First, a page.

By Dave Dee
Why isn’t Lim Swee Say’s Progressive Wage Model working as well as it should?
The government only legislates after a voluntary phase. Progressive Wage Model can be legislated any time, but the government chose a time frame to introduce and persuade employers to adopt this model voluntarily before legislation.
Cleaners had to wait two years for the Progressive Wage Model to be legislated for the cleaning industry before they could earn at least $1,000 a month.
Security officers have to wait another two years until 1 September 2016 in order to get a 30% pay increase from $800 to $1,100.
The only good thing is that some companies are voluntarily adopting the Progressive Wage Model even before it’s legislated. However, I feel too many employers only adopt at the last minute before legislation.
Instead of a minimum wage, Singaporeans have to wait for government bodies and employers per sector to agree with Lim Swee Say’s Progressive Wage Model proposals.
The logic is that each sector has different dynamics and difficulties that need a targeted approach, which sectoral tripartite partners (e.g. National Environment Agency, cleaning companies, and NTUC’s unions in cleaning sector) all have to agree on.
While the Progressive Wage Model is meant for all workers, the reality is that it is dependant on whether employers apply this model in their HR practices.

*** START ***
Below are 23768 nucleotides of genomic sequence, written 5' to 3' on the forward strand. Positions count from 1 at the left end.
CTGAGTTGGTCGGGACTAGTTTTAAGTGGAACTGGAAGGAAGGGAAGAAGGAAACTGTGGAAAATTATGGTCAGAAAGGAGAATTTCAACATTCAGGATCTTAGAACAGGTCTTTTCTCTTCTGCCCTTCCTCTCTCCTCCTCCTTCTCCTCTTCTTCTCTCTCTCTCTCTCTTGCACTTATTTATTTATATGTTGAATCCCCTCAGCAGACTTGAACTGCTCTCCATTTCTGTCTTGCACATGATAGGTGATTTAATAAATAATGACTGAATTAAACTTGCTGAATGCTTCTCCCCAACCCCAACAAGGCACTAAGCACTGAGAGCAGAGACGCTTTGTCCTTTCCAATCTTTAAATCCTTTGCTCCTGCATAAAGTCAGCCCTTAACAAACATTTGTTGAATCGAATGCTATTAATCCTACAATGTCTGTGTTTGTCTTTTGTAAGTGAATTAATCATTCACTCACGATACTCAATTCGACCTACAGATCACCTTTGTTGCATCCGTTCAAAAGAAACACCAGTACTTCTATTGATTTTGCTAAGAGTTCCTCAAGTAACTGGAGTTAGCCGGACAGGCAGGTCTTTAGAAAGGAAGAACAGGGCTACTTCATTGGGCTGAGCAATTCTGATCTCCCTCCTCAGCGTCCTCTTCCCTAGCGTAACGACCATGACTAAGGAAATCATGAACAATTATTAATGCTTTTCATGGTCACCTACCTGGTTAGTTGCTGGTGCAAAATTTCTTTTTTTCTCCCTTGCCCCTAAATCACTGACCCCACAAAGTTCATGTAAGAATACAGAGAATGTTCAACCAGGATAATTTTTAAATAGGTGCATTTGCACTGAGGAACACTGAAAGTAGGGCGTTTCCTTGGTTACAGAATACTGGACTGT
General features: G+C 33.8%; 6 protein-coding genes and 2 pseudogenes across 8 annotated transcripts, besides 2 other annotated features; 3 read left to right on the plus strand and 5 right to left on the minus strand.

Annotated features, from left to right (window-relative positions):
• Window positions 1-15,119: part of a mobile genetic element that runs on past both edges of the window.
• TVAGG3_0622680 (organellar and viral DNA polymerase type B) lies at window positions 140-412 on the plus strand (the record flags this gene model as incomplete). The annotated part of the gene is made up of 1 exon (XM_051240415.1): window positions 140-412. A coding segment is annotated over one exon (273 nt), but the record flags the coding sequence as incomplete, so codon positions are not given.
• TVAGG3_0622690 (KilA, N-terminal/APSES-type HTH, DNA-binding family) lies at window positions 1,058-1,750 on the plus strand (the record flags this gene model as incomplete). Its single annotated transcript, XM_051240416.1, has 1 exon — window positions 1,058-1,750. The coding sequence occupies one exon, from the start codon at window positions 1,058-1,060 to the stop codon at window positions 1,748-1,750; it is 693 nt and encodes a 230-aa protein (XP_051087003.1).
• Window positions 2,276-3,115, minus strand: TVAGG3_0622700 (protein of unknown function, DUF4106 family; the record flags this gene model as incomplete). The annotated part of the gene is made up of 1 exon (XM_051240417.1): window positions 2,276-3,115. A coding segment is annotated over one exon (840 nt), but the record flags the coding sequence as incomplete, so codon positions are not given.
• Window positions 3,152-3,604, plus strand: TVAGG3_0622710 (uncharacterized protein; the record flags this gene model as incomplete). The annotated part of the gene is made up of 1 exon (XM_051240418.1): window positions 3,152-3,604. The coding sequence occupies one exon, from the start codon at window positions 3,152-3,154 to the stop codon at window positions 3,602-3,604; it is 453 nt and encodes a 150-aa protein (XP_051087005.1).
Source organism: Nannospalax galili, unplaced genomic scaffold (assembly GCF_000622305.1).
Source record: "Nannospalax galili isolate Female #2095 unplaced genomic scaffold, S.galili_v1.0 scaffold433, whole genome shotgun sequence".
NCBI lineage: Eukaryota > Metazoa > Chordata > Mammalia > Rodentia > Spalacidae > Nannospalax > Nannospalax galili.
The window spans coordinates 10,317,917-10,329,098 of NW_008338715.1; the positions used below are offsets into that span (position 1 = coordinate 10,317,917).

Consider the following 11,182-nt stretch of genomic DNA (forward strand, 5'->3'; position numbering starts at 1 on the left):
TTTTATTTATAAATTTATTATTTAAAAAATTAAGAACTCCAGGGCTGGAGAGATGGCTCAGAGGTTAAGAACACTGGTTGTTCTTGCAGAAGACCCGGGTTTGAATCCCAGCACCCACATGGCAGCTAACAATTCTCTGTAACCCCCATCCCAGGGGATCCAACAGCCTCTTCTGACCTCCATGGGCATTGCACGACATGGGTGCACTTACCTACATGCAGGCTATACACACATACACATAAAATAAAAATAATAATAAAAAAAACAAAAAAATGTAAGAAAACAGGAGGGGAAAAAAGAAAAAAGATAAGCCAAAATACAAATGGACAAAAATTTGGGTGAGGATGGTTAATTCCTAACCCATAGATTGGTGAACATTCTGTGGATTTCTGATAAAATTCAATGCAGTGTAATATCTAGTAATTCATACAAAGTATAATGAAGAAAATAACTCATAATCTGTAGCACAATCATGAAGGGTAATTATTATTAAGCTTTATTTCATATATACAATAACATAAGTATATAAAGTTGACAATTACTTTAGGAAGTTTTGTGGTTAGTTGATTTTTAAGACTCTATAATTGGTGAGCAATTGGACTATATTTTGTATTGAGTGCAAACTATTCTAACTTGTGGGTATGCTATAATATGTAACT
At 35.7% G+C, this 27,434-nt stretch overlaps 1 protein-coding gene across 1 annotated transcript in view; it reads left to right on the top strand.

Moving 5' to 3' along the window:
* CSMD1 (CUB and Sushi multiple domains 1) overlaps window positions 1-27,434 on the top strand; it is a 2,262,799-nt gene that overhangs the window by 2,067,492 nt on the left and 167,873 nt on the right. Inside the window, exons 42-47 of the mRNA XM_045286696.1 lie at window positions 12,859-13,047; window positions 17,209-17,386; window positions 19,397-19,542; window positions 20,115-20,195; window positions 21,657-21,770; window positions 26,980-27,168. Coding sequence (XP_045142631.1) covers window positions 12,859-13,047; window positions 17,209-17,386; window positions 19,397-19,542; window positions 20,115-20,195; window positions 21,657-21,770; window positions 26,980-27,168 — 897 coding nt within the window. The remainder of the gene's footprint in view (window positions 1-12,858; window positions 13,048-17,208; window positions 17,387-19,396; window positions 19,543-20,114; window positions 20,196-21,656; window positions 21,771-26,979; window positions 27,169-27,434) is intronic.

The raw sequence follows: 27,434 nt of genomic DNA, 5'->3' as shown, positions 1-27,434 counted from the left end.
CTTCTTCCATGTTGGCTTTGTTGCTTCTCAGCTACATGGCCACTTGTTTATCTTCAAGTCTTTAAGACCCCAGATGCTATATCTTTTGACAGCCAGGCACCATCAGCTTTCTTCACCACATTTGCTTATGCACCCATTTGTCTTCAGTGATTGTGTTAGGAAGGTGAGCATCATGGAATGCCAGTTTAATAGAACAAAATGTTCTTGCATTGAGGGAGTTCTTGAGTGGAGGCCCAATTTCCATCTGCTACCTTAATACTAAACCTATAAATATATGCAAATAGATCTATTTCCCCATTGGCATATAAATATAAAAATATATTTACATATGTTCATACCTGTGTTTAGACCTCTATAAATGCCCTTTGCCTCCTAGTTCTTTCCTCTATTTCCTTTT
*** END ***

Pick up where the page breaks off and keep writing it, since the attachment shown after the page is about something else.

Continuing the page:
Many of our lazy employers don’t want to bother, especially in industries where cheap-sourcing is prevalent or where cheap foreign labour is available.
On the flip side, if some employers have good HR practices, even PMEs are covered by the Progressive Wage Model (I’ve never heard of a minimum wage for PMEs before, can Singaporean PMEs have one too?)
The caveat of the Progressive Wage Model is that our wage increases are accompanied by raising our skills, productivity and career responsibilities.
A proactive worker will take the effort to improve wherever he can. However, a large majority of us depend heavily on employers to send us for training, invest in productivity initiatives and develop career ladders for us to climb.
Again this is where we workers are subject to the whims of our employers.
If we have a lousy employer, we probably have to wait for legislation for Progressive Wage Model to make them increase our pay, send us for training etc.
One argument commonly propagated for Lim Swee Say’s Progressive Wage Model is that if a worker is paid more, part of his pay increase will be tempered by his higher productivity, and not be completely transferred downstream to the consumer as rising costs.
However, Singapore’s productivity isn’t exactly in the best of shape, so expect costs to rise anyway. This is one issue that minimum wage can’t solve either.
While the Progressive Wage Model does have its merits (such as improving our jobs and we can earn more than the minimum wage based on our capabilities), I feel many employers are way too slow in improving the workers’ productivity, skills and career prospects.
Although the government is legislating the Progressive Wage Model per sector, to push laggard employers to hurry up and invest in us workers, it is too slow.
How long do we have to wait till we are finally covered by government legislation for Progressive Wage Model and for lazy employers to wake up their idea?